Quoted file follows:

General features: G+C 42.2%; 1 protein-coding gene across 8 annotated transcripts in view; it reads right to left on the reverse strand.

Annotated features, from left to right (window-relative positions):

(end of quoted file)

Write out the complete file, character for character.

General features: G+C 42.2%; 1 protein-coding gene across 8 annotated transcripts in view; it reads right to left on the reverse strand.

Annotated features, from left to right (window-relative positions):